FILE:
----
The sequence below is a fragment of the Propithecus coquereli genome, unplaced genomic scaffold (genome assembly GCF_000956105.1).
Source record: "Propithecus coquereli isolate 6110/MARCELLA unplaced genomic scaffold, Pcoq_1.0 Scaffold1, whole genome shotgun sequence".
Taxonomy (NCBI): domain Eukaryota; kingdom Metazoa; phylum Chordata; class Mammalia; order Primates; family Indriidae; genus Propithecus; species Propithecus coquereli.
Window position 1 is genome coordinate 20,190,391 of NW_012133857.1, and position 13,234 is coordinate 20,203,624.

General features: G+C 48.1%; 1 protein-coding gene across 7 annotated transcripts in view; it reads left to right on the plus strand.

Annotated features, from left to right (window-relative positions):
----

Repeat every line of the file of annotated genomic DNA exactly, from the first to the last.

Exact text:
The sequence below is a fragment of the Propithecus coquereli genome, unplaced genomic scaffold (genome assembly GCF_000956105.1).
Source record: "Propithecus coquereli isolate 6110/MARCELLA unplaced genomic scaffold, Pcoq_1.0 Scaffold1, whole genome shotgun sequence".
Taxonomy (NCBI): domain Eukaryota; kingdom Metazoa; phylum Chordata; class Mammalia; order Primates; family Indriidae; genus Propithecus; species Propithecus coquereli.
Window position 1 is genome coordinate 20,190,391 of NW_012133857.1, and position 13,234 is coordinate 20,203,624.

General features: G+C 48.1%; 1 protein-coding gene across 7 annotated transcripts in view; it reads left to right on the plus strand.

Annotated features, from left to right (window-relative positions):